A Baylor College of Medicine and Rice University researcher, Caleb Kemere, is developing a more advanced deep brain stimulator (DBS), which is designed to help erase tremors caused by Parkinson’s disease patients.
The device works by sending electrical currents deep into nerve centers close to the brain stem. Dr. Kemere is looking to improve upon the existing technology by making it automatically adjust itself many times per second, thus optimizing the operational capacity of DBS devices that are already on the market.
The technology currently in development is one of Kemere’s ongoing research initiatives that are focused on the basal ganglia, which is the part of the brain that controls movement.
“Deep brain stimulation has proven to be remarkably effective in treating Parkinson’s, and it may well turn out to be revolutionary for treating severe depression and other neurological and psychiatric disorders,” said Dr. Kemere, who serves as both an adjunct assistant professor of neurology at Baylor College of Medicine, and as an assistant professor of electrical and computer
engineering, specialized in electronic devices that interact with the brain. He is also the director of Rice’s Realtime Neural Engineering Laboratory.
Current DBS systems are proven to produce significantly positive results in Parkinson’s patients, some of which have been able to walk, speak, write, and regain other movements again. The system distributes a small and continuous current to the basal ganglia and it can be thought of as a “brain pacemaker.”
However, the current DBS systems are manually adjusted by neurologists, which forces patients to attend weekly appointments. Kemere’s concept is to create a system that can automatically adjust itself many times each second, thus avoiding the need for manual recalibrations. “We want to develop deep brain stimulation technology that operates on the order of milliseconds, actively detecting what’s going on in the brain at any moment and then modulating the stimulation to optimize results. In electrical engineering terms, we call this ‘closing the feedback loop,'” he explained.
The point of departure, for Kemere, is that “today’s DBS technology is basically the same as that used in heart pacemakers.” He went on to explain that, “the electrodes are just implanted inside the brain rather than in the heart. I’ve found that when electrical engineers like myself first hear about DBS, they generally have the same two thoughts: ‘Wow, that’s a really cool use of electronics,’ and ‘The brain doesn’t pulse like a heart; maybe we can improve this by matching the stimulation to the dynamic nature of the brain!”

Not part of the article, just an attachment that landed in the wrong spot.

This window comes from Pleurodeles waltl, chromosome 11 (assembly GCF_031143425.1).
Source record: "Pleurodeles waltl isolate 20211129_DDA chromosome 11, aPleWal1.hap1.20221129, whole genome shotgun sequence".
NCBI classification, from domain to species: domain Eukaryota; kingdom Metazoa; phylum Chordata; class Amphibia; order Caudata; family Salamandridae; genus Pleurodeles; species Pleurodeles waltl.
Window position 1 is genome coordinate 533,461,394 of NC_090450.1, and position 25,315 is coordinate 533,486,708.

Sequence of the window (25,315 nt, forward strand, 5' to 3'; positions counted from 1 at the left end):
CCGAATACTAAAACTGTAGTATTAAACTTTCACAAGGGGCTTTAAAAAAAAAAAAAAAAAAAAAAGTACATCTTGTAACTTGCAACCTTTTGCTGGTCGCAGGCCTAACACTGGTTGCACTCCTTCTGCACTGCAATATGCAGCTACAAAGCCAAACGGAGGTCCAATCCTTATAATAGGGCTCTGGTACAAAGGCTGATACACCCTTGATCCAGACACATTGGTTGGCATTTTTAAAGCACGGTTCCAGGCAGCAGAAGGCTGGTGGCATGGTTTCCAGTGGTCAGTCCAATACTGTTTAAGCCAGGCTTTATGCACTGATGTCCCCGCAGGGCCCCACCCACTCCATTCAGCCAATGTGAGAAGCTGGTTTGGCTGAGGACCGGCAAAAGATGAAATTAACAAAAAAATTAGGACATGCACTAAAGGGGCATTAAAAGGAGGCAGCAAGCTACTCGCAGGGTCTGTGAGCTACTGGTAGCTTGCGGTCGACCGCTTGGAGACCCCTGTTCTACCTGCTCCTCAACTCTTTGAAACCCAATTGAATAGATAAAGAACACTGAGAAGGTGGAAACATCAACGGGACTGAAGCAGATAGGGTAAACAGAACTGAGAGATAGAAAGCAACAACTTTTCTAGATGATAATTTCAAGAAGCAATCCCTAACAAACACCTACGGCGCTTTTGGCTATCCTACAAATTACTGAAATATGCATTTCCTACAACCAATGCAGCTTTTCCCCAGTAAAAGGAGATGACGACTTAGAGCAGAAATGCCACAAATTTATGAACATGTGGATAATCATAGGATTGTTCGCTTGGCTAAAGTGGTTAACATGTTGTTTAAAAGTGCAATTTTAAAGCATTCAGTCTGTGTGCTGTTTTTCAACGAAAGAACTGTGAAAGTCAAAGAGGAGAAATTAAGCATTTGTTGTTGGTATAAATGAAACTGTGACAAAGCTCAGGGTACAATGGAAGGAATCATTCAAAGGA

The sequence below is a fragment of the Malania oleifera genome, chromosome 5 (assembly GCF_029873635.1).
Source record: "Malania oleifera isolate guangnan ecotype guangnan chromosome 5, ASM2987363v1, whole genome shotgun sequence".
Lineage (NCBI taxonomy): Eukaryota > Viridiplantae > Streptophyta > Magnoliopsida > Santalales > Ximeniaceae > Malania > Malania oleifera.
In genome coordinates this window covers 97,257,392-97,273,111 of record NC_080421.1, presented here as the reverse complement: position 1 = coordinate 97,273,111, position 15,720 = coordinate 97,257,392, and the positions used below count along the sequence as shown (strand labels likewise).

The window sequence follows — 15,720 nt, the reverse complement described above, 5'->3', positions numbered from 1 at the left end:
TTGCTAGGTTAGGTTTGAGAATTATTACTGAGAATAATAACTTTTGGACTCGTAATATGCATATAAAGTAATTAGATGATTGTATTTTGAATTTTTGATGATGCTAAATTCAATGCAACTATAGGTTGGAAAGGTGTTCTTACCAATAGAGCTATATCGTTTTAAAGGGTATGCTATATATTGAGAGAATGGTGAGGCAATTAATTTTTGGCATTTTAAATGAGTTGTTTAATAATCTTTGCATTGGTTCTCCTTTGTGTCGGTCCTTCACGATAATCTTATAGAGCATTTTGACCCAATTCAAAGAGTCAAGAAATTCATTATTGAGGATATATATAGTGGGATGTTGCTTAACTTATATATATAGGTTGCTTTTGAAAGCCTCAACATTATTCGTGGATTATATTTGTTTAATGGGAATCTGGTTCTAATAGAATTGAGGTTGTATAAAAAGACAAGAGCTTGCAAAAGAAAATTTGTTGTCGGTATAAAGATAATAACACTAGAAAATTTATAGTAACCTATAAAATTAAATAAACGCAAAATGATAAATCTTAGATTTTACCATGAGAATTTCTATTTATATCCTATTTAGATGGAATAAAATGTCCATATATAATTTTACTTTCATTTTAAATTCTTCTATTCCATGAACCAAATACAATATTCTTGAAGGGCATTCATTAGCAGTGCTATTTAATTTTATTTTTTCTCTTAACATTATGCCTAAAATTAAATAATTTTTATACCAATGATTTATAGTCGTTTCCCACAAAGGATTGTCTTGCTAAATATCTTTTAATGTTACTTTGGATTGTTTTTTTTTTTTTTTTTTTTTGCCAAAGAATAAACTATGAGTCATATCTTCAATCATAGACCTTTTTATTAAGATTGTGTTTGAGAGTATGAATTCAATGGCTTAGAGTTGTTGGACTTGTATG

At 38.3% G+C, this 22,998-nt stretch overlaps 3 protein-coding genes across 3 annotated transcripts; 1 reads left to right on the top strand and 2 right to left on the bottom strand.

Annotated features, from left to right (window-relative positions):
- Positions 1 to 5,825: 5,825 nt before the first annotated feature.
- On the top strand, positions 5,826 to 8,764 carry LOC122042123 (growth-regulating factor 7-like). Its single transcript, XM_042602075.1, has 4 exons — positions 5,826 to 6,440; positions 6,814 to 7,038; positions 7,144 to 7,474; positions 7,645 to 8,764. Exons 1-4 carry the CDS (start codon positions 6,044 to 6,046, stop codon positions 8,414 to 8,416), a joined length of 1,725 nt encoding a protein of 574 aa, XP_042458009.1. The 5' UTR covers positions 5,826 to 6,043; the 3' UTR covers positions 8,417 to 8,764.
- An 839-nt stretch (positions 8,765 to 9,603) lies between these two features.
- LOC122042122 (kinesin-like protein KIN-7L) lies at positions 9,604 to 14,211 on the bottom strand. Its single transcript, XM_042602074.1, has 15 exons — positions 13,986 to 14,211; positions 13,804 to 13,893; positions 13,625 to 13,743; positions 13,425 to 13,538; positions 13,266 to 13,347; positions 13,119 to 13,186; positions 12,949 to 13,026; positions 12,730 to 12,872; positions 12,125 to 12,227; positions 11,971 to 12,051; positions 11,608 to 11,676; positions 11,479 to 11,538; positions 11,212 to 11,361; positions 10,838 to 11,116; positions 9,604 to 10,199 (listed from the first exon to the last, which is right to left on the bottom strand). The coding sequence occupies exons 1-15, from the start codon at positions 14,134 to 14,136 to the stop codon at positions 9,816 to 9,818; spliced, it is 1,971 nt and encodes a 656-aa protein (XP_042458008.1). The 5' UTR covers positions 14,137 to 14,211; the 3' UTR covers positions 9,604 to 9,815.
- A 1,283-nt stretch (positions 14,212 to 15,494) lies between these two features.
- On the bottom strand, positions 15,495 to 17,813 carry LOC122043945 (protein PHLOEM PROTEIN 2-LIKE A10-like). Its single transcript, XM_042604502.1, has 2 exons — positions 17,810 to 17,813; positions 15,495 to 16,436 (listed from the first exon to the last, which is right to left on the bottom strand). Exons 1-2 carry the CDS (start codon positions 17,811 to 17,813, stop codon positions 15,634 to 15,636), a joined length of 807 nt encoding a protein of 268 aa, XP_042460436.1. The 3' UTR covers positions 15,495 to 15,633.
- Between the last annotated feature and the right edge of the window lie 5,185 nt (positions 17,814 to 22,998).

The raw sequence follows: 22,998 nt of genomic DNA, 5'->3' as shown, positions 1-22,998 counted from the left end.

Kemere believes that, though DBS is already effective, it provides only minimal therapeutic benefit “for perhaps a third” of Parkinson’s patients. With his research, he thinks it is possible to create a dynamic system that would substantially increase the effectiveness of the device.
“Also, current DBS technology has side effects, and we’d like to reduce those,” Kemere said. “For example, people with Parkinson’s have a spectrum of symptoms, including tremors, trouble initiating muscle movement, muscle rigidity and slowness of movement. Sometimes, DBS can relieve one of those symptoms but make another one worse.”
The next step of Kemere’s research is to work on the power system of the device, since the real-time computer processing required needs substantial power. The battery packs in current DBS systems last about 10 years, but it is more challenging to get the same kind of battery life in a more dynamic system.
The investigation will also involve the creation of algorithms to interpret the neural signals received from the brain. “We think we can optimize DBS stimulation and maximize its therapeutic benefit if we can better understand how information flows in the cortical-basal ganglia circuits in healthy brains, how those flows are disrupted by Parkinson’s disease and how DBS can alter those flows,” Kemere said. The experiments will be performed first with rats to create, test and refine systems.
The research was funded by a National Science Foundation (NSF) Career Award, which is only granted to 400 researchers each year, across all disciplines. Kemere will begin a five-year program to reboot DBS technology with the latest embedded processors and research analytics. The program is planned to support the research and career of young scholars. Each award consist of $400,000 in research funding.